Riding on the 22-Fillmore seems like a decent time, in theory. The lengthy route travels through a number of historic neighborhoods and crests hills that offer up some impressive views.
But as a mode of transit designed to move passengers efficiently from Point A to Point B, it is flat-out miserable. With only one lane in each direction, the heavily commercialized Fillmore Street is a crowded, congested nightmare.
Personally, I have no ties to the 22-Fillmore. I’ve only ridden it sparingly (fortunately), and it’s never caused me to miss an important meeting (I’ve had at least one in my life), or forced me to show up late for work.
But I do know that it’s slow, and after getting drubbed by the N-Judah in my last Man vs. Muni competition I had to pick an easy target to restore my confidence.
On Thursday afternoon, I set out to tackle the 22-Fillmore in an 11-block competition stretching from Sacramento Street to Turk Street. The results were encouraging.
3:25 After waiting around for 10 minutes, San Francisco Examiner photographer Mike Koozmin and I finally catch our first glimpse of the 22-Fillmore, cresting the hill about three blocks from our stop. We take off immediately, giving us about a one-minute head start in this race.
3:26 During our monthly Man vs. Muni races, Koozmin and I have taken a rather liberal stance toward California traffic laws regarding pedestrians. This approach has almost got us pancaked by about 10 different cars. None, however, has come as close as the blue van that almost ended Koozmin’s life while we crossed California Street. Undaunted by the near-death experience, Koozmin stares down the driver — and the shrieking infant in the back car seat — as we press on.
3:27 While crossing Pine Street, I take a peek back at the bus and witness an ideal scenario: delivery trucks idling, cars double-parked, and the 22 struggling to navigate through it all. Right now, I’m the only person in San Francisco who’s actually happy to see a parking cop handing out tickets, because his cute little money-collecting vehicle is further gumming up the works on Fillmore.
3:29 With the memories of our pasting by the N-Judah fresh on our minds, we find no qualms in crossing Sutter Street on a red light. The 22 is only a block away and coming on strong. We reaffirm our conviction that breaking traffic laws is morally right if we have a chance to humiliate Muni.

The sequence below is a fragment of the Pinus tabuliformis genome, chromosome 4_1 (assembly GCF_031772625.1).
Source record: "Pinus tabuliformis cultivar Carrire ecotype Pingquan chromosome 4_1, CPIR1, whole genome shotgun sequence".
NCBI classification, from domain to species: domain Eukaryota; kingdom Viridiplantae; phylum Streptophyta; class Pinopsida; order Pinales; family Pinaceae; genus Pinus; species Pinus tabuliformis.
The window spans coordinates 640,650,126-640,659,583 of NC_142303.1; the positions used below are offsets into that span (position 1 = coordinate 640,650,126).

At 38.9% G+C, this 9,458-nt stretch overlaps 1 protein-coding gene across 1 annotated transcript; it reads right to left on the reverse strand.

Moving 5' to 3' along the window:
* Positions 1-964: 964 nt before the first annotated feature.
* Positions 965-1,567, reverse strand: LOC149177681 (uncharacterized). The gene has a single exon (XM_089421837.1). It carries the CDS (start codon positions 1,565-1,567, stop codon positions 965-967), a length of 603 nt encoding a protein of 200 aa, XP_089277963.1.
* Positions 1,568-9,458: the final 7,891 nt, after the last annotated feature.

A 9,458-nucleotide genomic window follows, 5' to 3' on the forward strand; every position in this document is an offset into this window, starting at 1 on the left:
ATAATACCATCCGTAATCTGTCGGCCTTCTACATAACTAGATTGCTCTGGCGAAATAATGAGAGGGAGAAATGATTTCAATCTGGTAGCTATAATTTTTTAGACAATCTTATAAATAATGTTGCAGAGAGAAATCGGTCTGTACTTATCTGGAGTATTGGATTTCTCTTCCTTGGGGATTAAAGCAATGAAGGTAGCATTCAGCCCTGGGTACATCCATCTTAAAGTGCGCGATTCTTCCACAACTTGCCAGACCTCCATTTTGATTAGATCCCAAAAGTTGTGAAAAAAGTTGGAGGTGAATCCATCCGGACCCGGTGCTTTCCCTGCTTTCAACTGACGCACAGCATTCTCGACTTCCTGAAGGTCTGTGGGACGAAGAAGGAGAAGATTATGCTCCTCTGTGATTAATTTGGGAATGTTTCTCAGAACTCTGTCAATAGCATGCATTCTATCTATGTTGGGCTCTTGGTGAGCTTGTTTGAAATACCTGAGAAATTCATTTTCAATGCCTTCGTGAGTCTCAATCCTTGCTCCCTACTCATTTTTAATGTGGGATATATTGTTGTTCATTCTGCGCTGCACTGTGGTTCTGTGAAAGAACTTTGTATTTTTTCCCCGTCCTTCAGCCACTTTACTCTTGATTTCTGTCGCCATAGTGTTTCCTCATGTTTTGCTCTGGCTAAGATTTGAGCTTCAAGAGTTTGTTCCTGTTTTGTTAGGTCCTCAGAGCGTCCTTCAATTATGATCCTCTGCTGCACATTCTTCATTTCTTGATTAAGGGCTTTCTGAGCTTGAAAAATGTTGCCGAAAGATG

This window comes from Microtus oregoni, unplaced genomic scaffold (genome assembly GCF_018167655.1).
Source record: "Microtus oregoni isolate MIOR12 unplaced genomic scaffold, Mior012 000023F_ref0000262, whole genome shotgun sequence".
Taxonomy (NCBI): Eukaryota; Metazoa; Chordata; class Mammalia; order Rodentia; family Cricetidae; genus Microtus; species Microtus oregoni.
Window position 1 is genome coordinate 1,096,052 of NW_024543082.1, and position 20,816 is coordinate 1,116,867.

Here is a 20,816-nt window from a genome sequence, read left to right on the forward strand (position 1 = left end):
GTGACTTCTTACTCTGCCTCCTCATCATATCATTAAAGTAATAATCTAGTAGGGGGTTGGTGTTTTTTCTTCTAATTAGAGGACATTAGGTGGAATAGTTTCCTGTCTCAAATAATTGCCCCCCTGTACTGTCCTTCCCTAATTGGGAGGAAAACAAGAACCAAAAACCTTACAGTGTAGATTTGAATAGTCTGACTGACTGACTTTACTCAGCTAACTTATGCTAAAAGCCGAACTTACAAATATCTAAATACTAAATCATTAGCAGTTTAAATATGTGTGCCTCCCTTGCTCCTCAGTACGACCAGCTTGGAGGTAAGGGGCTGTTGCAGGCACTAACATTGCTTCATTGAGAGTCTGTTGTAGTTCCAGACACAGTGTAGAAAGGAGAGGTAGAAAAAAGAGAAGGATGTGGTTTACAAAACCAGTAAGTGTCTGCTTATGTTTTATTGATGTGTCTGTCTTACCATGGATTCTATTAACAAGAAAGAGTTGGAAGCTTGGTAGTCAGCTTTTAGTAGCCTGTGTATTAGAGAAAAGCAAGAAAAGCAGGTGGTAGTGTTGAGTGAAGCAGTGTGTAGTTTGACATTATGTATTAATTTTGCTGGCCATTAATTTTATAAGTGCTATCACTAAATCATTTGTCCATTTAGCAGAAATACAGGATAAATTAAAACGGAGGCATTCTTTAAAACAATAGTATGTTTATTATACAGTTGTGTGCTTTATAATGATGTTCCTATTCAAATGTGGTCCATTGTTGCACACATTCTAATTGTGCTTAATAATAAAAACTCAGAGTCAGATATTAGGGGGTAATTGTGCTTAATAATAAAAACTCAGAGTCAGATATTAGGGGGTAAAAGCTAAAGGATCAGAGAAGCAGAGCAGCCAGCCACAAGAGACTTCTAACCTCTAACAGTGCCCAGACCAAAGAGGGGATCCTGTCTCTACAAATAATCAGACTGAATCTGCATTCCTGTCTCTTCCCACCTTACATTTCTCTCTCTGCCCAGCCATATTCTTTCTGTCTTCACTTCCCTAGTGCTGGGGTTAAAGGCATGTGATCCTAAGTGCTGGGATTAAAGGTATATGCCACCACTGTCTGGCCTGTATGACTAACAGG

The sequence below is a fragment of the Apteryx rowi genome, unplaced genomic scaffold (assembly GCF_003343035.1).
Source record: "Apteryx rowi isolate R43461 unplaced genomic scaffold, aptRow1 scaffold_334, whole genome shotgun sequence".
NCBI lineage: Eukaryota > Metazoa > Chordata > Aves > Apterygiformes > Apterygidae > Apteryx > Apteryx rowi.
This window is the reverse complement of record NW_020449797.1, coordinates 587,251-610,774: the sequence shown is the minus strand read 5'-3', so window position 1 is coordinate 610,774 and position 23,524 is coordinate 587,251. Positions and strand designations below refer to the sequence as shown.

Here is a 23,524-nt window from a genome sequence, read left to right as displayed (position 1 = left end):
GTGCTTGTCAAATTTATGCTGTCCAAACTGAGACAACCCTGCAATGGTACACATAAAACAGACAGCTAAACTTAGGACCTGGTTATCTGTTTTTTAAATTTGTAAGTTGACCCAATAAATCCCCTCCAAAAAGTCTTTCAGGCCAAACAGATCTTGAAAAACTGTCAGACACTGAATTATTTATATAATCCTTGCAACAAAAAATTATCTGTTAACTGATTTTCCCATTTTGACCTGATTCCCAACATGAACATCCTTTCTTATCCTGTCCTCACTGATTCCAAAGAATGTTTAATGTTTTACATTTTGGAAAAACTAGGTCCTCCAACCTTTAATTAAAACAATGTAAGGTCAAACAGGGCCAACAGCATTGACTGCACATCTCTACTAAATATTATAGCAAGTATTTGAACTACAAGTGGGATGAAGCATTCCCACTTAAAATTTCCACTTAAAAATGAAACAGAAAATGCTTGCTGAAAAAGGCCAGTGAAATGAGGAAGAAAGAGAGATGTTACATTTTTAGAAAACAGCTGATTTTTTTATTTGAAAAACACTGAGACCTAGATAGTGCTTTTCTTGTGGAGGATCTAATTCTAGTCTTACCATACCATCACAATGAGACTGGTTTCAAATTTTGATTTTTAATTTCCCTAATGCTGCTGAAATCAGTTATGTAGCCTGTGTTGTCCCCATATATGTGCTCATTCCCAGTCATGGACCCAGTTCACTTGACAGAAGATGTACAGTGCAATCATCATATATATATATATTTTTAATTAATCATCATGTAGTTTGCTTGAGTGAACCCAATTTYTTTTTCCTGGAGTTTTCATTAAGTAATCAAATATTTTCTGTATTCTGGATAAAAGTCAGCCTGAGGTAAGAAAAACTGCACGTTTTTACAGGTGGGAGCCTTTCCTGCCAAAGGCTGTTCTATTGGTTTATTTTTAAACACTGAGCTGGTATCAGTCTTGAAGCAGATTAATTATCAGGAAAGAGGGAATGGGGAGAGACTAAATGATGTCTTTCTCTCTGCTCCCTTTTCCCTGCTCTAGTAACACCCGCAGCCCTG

3:30 The moment I’ve been waiting for. While we push on past Post Street, the 22 becomes mired in a passenger boarding mess. Stuck at Sutter Street, the bus isn’t budging an inch. I knew hiring the Anonymous protestors to set up shop at that location was a good investment.
3:31 This race is turning into a blowout. As Koozmin and I run our third consecutive red light at Geary Boulevard, the 22 is still stuck haplessly at Sutter Street.
3:33 The 22 finally lurches forward, but it’s way too late. I’m crossing Eddy Street, and the only thing weighing on my mind is the fact that I never learned how to do cartwheels. Instead I unveil some trendsetting dance moves. I can see the locals furiously scribbling down notes.
3:34 We reach our final destination — Turk Street — a solid three blocks in front of the 22. I don’t know if it’s the thrilling victory, or the three 5-Hour Energy drinks I took down earlier, but my heart is pumping with pride. Yeah, it was probably the energy drinks.
3:36 The 22-Fillmore finally creaks up to Turk Street, much to the relief of the crowd of people at the stop.
3:37–3:47 While casually walking back (I’m talking sloth-like) to Koozmin’s car on Sacramento Street, we actually beat the 22-Fillmore again. Koozmin wanted to take the bus, but I insisted on walking — it turned out to be the right call, as we nipped the inbound 22 by about three seconds.
One day, two Man vs. Muni victories (OK, only one officially).